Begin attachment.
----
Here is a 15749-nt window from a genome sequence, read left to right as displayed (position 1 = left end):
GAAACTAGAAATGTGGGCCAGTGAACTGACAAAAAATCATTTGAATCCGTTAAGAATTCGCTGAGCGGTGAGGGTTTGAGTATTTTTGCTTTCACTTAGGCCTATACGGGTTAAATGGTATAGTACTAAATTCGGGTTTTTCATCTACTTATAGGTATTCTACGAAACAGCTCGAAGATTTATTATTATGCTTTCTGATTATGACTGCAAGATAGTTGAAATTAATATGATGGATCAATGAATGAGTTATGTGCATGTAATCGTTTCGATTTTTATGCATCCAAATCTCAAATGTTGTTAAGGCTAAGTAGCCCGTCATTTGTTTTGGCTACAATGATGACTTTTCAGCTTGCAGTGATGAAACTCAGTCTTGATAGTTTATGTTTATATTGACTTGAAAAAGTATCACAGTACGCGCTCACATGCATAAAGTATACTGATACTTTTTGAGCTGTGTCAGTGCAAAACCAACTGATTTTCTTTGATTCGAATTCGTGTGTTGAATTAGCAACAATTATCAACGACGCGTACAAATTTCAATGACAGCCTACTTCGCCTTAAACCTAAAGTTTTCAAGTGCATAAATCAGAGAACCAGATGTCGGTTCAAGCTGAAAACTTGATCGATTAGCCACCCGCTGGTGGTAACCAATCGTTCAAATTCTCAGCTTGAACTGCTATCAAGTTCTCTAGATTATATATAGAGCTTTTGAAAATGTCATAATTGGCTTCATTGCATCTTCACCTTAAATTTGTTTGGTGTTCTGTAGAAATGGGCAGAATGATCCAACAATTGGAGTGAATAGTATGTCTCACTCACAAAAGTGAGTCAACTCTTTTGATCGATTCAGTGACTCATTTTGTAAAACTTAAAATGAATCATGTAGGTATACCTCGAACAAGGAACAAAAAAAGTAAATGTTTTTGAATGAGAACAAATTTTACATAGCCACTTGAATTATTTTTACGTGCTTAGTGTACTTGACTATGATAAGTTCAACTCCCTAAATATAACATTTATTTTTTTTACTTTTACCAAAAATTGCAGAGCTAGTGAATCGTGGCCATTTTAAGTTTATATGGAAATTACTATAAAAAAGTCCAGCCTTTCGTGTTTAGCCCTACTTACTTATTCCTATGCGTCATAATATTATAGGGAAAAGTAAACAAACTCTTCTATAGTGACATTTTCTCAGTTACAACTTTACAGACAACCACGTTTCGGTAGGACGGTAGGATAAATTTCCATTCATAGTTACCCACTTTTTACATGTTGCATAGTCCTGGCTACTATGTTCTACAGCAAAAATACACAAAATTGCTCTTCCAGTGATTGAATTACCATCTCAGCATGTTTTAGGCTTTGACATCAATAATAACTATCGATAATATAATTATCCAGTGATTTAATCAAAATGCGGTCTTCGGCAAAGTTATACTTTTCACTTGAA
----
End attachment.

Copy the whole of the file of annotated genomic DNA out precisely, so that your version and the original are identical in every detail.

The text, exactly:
Here is a 15749-nt window from a genome sequence, read left to right as displayed (position 1 = left end):
GAAACTAGAAATGTGGGCCAGTGAACTGACAAAAAATCATTTGAATCCGTTAAGAATTCGCTGAGCGGTGAGGGTTTGAGTATTTTTGCTTTCACTTAGGCCTATACGGGTTAAATGGTATAGTACTAAATTCGGGTTTTTCATCTACTTATAGGTATTCTACGAAACAGCTCGAAGATTTATTATTATGCTTTCTGATTATGACTGCAAGATAGTTGAAATTAATATGATGGATCAATGAATGAGTTATGTGCATGTAATCGTTTCGATTTTTATGCATCCAAATCTCAAATGTTGTTAAGGCTAAGTAGCCCGTCATTTGTTTTGGCTACAATGATGACTTTTCAGCTTGCAGTGATGAAACTCAGTCTTGATAGTTTATGTTTATATTGACTTGAAAAAGTATCACAGTACGCGCTCACATGCATAAAGTATACTGATACTTTTTGAGCTGTGTCAGTGCAAAACCAACTGATTTTCTTTGATTCGAATTCGTGTGTTGAATTAGCAACAATTATCAACGACGCGTACAAATTTCAATGACAGCCTACTTCGCCTTAAACCTAAAGTTTTCAAGTGCATAAATCAGAGAACCAGATGTCGGTTCAAGCTGAAAACTTGATCGATTAGCCACCCGCTGGTGGTAACCAATCGTTCAAATTCTCAGCTTGAACTGCTATCAAGTTCTCTAGATTATATATAGAGCTTTTGAAAATGTCATAATTGGCTTCATTGCATCTTCACCTTAAATTTGTTTGGTGTTCTGTAGAAATGGGCAGAATGATCCAACAATTGGAGTGAATAGTATGTCTCACTCACAAAAGTGAGTCAACTCTTTTGATCGATTCAGTGACTCATTTTGTAAAACTTAAAATGAATCATGTAGGTATACCTCGAACAAGGAACAAAAAAAGTAAATGTTTTTGAATGAGAACAAATTTTACATAGCCACTTGAATTATTTTTACGTGCTTAGTGTACTTGACTATGATAAGTTCAACTCCCTAAATATAACATTTATTTTTTTTACTTTTACCAAAAATTGCAGAGCTAGTGAATCGTGGCCATTTTAAGTTTATATGGAAATTACTATAAAAAAGTCCAGCCTTTCGTGTTTAGCCCTACTTACTTATTCCTATGCGTCATAATATTATAGGGAAAAGTAAACAAACTCTTCTATAGTGACATTTTCTCAGTTACAACTTTACAGACAACCACGTTTCGGTAGGACGGTAGGATAAATTTCCATTCATAGTTACCCACTTTTTACATGTTGCATAGTCCTGGCTACTATGTTCTACAGCAAAAATACACAAAATTGCTCTTCCAGTGATTGAATTACCATCTCAGCATGTTTTAGGCTTTGACATCAATAATAACTATCGATAATATAATTATCCAGTGATTTAATCAAAATGCGGTCTTCGGCAAAGTTATACTTTTCACTTGAA